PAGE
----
My high school speech team experiences failed in a key aspect of grooming public speakers; preparing them for the unexpected, bad situation. We gave speeches in classrooms of polite audiences.
I addressed this gap when coaching high school speech students. One week we had the poised speaking contest. Could you stand up, introduce yourself, and say something briefly in front of a room of badly behaving people trying to distract you? We made it a game, but I had a very real, very serious purpose behind it. Speakers must learn to think on their feet and deal with the unexpected. The pristine speaking environment does not exist in the real world.
For the past 25 years, I’ve spoken in front of different groups, for varied purposes, including teaching computer software classes the past 15 years. My audiences have ranged from preschoolers to senior citizens; from prison inmates to attorneys; from recovering drug addicts to medical professionals; and from front line industrial workers to top level CEO’s.
Some of my more memorable adventures in public speaking:
- A woman groaned in an Excel class while I explained a difficult formula. At first, I thought my formula setup was wrong. Then I realized we were having an earthquake. The class took a break while we checked the geological survey for the Richter reading. It was low, and class continued.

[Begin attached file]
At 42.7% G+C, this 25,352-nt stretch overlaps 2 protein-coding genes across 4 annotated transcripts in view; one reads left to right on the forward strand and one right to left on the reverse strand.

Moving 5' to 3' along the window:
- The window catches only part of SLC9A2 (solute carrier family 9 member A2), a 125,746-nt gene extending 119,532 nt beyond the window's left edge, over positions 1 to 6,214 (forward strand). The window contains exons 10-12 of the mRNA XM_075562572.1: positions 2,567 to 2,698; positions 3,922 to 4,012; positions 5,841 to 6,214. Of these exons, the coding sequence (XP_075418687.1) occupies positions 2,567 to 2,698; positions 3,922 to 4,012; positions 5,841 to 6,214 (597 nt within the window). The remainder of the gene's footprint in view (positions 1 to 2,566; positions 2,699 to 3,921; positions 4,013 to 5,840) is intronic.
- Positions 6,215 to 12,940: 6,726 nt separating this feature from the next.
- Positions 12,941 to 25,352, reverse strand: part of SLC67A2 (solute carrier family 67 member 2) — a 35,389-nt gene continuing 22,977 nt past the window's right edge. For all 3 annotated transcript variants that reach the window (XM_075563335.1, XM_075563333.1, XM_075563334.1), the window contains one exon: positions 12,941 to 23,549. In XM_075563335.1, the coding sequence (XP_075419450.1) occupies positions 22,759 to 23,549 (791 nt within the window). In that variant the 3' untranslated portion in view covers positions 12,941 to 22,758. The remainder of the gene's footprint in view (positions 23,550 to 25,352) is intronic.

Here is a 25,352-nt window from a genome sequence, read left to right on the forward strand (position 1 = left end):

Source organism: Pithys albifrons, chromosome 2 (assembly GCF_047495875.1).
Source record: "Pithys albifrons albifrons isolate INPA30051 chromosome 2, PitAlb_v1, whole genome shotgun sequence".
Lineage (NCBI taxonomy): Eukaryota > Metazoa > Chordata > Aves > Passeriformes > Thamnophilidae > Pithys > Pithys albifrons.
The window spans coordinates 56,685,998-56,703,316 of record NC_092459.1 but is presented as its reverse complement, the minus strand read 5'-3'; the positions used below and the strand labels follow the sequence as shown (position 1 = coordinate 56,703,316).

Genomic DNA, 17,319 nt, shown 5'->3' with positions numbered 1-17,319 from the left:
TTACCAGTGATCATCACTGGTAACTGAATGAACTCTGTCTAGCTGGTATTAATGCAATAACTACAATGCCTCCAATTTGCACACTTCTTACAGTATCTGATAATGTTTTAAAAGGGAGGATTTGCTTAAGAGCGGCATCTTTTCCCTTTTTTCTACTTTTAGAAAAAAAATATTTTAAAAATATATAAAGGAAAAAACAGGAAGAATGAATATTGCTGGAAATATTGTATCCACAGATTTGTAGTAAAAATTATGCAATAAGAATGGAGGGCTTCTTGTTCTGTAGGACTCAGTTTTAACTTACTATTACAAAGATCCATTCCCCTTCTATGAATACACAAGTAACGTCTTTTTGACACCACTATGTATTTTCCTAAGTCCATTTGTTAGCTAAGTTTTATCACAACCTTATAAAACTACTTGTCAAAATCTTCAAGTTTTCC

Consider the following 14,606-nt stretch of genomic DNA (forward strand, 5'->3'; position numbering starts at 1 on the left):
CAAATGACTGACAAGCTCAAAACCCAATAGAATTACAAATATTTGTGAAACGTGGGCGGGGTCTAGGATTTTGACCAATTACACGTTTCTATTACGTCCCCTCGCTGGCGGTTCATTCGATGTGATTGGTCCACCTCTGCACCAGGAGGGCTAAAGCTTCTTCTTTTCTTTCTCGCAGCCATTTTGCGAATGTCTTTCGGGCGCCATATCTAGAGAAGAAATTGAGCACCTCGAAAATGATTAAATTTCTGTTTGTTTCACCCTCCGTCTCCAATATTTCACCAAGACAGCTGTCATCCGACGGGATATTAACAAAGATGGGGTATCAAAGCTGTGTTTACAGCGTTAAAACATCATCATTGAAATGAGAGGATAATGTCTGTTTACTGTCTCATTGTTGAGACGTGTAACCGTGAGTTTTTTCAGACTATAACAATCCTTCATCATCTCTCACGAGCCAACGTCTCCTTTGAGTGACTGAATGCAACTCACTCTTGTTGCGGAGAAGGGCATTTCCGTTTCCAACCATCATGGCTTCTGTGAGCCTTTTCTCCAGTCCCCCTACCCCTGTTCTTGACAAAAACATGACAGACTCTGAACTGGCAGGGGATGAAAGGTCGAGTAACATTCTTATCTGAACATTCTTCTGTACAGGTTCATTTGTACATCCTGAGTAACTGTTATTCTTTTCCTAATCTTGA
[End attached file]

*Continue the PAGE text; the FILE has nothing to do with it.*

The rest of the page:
- Once as I spoke, a priest was giving a workshop at the same time. His microphone was being piped into the speakers in my room. I tried to speak over him until in a deep voice that sounded like God Himself speaking to us we heard, “Our Father, who art in heaven….” I stopped, told the attendees I couldn’t talk over a priest praying, and they laughed. We waited till he finished and prepared to move to the hallway when they finally fixed the technical glitch.
- Another time in an Excel class, I asked the class what a spreadsheet formula result meant. At that moment, a student’s cell phone rang, saying, “Don’t go apeshit on MY ass!” To which I responded, I hope that’s not what the result is. The student apologized after the class. I suspect she changed her ring tone.
- During a workshop with utility workers, a terrible storm began. We could hear the sheets of rain hitting the roof. Suddenly, there was a huge crash. I looked outside the classroom and realized the wind had torn the front door from 2 of its 3 hinges. My boss was there and grabbed the door, keeping it from crashing and shattering glass. The utility workers said, “We can fix that. We’ve got tools in our truck.” The class took a break, and I went to the bathroom. When I returned, the door was back in place, the workers’ tools were in their trucks, and they were in the classroom, ready to continue.
Public speaking is an adventure just as thrilling as skiing a slalom. Once you begin, you never know what will happen before you get to the bottom of the mountain. But the more often you experience the unexpected, the better you will handle….
…the earthquake, the severe thunderstorm, or the booming voice that sounds like it’s God Himself overpowering you.